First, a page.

Monday, December 09, 2013

We are getting so excited! I just got back from the Iditarod Rookie Meeting in Anchorage.  Its been an interesting weekend full of great information and catching up with and making new mushing friends. Plus the reality is setting in.....
The Cosmic Canines are running the Iditarod!!!

Saturday, December 07, 2013

Now that I am in civilization, I can catch you up on our adventures in the bush. I kept a diary and translated them into blog entries. I will post them over the next week so you can get a taste of our fall and early winter activities.  

FROM EARLY OCTOBER:
It is good to be back with the dogs again. During the month of September, we ferried the dogs down the Yukon from Circle to Fort Yukon, six at a time, starting with the females, then the race dogs, then the yearlings, and on down until slowly, the dog yard in Two Rivers emptied into a silent and lifeless void that I almost couldn’t even look at without turning my head. The last trip even Cosmos, my Jack Russell Terrier jumped a ride in the little 14 foot skiff 90 miles down the mighty braided river, off to the bush to wait for my arrival. The chickens and goats were farmed off to the neighbors. I was packed and ready.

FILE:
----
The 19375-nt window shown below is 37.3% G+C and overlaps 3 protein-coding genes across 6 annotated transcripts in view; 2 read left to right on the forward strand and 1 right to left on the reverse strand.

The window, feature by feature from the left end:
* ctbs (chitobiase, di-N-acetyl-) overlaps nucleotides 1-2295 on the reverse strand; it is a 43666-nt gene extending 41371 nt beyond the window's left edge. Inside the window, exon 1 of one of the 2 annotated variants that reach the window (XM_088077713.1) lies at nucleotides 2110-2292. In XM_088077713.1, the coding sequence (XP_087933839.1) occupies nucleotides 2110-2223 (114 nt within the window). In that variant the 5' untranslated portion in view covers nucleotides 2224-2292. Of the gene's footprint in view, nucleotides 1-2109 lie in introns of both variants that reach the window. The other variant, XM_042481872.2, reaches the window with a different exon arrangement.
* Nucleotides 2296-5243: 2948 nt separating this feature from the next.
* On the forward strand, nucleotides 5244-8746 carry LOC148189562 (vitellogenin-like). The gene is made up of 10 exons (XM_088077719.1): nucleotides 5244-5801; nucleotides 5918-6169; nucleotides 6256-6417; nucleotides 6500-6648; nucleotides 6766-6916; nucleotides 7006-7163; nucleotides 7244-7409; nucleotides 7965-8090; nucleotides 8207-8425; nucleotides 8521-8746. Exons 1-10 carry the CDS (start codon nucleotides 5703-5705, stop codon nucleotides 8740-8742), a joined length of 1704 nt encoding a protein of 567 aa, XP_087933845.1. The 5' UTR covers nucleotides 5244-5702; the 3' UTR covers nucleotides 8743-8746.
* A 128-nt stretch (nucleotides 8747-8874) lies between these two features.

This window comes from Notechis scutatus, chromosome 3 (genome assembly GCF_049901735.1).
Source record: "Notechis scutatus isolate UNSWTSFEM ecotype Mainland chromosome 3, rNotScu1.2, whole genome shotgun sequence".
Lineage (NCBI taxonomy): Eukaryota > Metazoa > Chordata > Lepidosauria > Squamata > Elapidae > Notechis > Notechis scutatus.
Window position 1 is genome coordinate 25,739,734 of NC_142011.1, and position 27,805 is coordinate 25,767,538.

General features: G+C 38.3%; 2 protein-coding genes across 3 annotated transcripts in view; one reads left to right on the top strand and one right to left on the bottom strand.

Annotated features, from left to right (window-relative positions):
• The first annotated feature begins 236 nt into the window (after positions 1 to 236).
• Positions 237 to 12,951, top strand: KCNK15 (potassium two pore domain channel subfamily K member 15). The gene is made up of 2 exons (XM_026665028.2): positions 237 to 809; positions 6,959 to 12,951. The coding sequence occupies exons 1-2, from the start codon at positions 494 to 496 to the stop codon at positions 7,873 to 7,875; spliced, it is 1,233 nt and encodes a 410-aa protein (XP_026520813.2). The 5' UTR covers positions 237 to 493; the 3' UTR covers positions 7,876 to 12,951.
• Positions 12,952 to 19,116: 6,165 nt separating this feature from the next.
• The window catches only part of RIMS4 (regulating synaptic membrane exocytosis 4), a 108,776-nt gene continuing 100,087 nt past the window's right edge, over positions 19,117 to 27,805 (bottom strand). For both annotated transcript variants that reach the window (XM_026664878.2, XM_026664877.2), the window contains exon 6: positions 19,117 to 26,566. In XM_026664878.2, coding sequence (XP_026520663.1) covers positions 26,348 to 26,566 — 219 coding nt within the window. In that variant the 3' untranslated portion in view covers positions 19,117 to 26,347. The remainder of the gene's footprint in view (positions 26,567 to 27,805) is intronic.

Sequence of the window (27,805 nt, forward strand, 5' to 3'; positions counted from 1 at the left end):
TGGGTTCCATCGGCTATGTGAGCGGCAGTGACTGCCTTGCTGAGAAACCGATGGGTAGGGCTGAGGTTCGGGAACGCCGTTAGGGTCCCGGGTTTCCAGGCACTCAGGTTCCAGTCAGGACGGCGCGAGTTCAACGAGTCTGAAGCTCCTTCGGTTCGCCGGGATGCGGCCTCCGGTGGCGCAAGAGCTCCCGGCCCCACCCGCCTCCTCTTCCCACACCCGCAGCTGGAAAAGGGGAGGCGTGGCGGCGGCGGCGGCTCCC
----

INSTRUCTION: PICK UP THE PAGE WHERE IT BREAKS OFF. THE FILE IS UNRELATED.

Those last couple days I felt amputated and lost. No jingling collars or the ribbed sound of chain drug across a dog house door when I went out to the outhouse early in the morning. I missed the quiet rumble of the dog yard. The bleating demands of the goats. The needy following of the chickens at my feet. All gone. It was like I didn’t exist. The night sky was especially brilliant with thousands of stars and the dusty milky way swirling, seeming even higher, more distant. At this moment I was a tiny point in an infinite expanse, not a Goddess in my own universe, a realization that almost gave my soul vertigo.
I flew over on a little six seater Navajo plane, though I was the only passenger. The plane was so packed with mail I had to wriggle my way through the boxes and bags to just get into my seat. I had been to Fort Yukon at least a dozen times but never travelled by plane, only by boat and dog team. It was a beautiful flight over. The sun glancing off the wings, the clouds gathered around, over the White Mountains, and at the last minute over the wide river plain, in an arch turning over the tiny village and onto the airstrip.
The plan is to put in some quality early season training in the bush for both the dogs and myself. A simple life where I can focus on the dogs. Where I can travel, off into the wilderness, unlimited miles, and have trapper’s cabins every 30 miles to camp at. I plan to stay until race season begins, running first on an ATV then as soon as the rivers and lakes freeze, on a moosehide toboggan.